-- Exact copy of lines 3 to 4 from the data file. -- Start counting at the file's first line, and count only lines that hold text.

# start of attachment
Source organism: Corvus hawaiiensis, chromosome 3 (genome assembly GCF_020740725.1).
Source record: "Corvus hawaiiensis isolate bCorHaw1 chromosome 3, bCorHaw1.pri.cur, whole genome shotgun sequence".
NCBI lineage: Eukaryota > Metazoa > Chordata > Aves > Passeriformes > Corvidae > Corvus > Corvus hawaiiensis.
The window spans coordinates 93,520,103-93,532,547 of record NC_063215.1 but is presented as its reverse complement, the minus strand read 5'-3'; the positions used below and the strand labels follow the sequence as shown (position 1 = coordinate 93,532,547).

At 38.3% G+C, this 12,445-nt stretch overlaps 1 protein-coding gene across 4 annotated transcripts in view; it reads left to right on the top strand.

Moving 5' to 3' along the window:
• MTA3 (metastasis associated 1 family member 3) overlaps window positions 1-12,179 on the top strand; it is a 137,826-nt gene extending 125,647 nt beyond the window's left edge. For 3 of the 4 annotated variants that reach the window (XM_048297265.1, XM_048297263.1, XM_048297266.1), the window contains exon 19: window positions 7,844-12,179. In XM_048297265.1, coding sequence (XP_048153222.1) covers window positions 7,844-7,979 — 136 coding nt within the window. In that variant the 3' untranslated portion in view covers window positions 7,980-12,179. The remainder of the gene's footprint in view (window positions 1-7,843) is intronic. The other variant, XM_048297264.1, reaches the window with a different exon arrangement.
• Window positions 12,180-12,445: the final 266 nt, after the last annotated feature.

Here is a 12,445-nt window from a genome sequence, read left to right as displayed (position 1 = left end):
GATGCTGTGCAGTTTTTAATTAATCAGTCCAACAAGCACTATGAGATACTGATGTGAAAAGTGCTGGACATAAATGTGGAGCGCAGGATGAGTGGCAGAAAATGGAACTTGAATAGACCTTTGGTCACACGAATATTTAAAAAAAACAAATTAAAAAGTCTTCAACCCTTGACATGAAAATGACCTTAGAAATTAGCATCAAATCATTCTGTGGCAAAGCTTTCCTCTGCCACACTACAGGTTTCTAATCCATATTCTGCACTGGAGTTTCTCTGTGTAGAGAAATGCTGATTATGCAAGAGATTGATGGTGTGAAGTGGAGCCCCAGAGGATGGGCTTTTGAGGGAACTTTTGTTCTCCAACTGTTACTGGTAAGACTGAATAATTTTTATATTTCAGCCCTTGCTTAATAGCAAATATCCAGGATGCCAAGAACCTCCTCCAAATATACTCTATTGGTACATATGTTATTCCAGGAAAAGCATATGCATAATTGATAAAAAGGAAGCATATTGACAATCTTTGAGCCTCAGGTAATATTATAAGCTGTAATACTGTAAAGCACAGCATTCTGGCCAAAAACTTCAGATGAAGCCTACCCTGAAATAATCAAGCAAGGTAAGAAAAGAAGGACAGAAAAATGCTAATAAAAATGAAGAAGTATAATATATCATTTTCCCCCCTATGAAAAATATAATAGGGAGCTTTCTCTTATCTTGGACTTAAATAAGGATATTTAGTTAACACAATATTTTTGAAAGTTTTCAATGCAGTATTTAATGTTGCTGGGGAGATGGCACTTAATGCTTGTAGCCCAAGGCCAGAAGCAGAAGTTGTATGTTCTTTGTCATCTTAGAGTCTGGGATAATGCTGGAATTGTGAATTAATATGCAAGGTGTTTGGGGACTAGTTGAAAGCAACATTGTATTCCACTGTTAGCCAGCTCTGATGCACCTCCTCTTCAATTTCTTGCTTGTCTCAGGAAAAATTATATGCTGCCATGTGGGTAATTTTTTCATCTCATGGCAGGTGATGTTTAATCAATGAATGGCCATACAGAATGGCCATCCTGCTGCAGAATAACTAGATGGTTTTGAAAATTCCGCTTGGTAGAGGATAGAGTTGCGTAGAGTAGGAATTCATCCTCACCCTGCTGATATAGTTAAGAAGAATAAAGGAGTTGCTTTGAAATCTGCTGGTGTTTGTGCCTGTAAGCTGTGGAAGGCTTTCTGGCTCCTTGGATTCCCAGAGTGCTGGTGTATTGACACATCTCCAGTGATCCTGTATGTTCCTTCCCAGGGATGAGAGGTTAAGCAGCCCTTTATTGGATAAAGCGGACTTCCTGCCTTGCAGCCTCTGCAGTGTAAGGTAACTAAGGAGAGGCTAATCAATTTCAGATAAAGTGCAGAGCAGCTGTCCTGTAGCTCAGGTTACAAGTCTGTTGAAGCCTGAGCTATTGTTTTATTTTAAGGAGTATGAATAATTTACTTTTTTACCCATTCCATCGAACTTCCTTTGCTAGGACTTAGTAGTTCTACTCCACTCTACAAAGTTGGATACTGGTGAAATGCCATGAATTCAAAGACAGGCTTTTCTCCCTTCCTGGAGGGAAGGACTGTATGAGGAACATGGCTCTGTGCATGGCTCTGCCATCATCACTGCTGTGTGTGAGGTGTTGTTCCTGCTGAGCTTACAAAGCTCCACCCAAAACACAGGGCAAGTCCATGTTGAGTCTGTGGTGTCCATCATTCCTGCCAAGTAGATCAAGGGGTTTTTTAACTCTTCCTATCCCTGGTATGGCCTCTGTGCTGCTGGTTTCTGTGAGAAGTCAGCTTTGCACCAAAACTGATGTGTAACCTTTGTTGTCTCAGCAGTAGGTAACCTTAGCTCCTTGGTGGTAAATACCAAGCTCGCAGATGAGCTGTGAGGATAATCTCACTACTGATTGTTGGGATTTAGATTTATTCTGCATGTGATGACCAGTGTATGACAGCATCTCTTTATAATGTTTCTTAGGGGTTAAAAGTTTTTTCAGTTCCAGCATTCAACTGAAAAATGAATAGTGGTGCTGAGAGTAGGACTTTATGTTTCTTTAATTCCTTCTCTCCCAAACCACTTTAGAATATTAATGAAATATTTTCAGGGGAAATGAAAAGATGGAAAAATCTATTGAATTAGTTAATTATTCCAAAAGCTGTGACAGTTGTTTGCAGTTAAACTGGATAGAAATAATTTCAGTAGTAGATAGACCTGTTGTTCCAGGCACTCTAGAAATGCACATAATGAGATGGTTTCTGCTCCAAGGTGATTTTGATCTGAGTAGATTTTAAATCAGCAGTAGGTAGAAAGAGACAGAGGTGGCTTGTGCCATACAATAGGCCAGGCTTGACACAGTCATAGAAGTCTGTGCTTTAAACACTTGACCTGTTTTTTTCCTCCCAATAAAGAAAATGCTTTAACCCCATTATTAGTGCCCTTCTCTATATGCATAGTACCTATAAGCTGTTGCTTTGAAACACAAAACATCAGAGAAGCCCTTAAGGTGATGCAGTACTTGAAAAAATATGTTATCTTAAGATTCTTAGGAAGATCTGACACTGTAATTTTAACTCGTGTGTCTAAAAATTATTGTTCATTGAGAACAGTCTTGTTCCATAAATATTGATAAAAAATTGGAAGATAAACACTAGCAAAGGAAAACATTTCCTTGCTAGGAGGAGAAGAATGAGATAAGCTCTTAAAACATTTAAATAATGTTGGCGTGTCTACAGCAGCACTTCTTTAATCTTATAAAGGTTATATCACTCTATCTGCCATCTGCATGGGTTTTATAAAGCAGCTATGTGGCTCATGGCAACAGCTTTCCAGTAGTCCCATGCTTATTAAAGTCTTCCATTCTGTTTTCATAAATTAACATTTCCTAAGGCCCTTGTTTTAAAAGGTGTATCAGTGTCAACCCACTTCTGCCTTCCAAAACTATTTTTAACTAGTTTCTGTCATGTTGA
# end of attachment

NCBI lineage: Eukaryota > Metazoa > Chordata > Aves > Passeriformes > Corvidae > Corvus > Corvus hawaiiensis.
The window spans coordinates 93,520,103-93,532,547 of record NC_063215.1 but is presented as its reverse complement, the minus strand read 5'-3'; the positions used below and the strand labels follow the sequence as shown (position 1 = coordinate 93,532,547).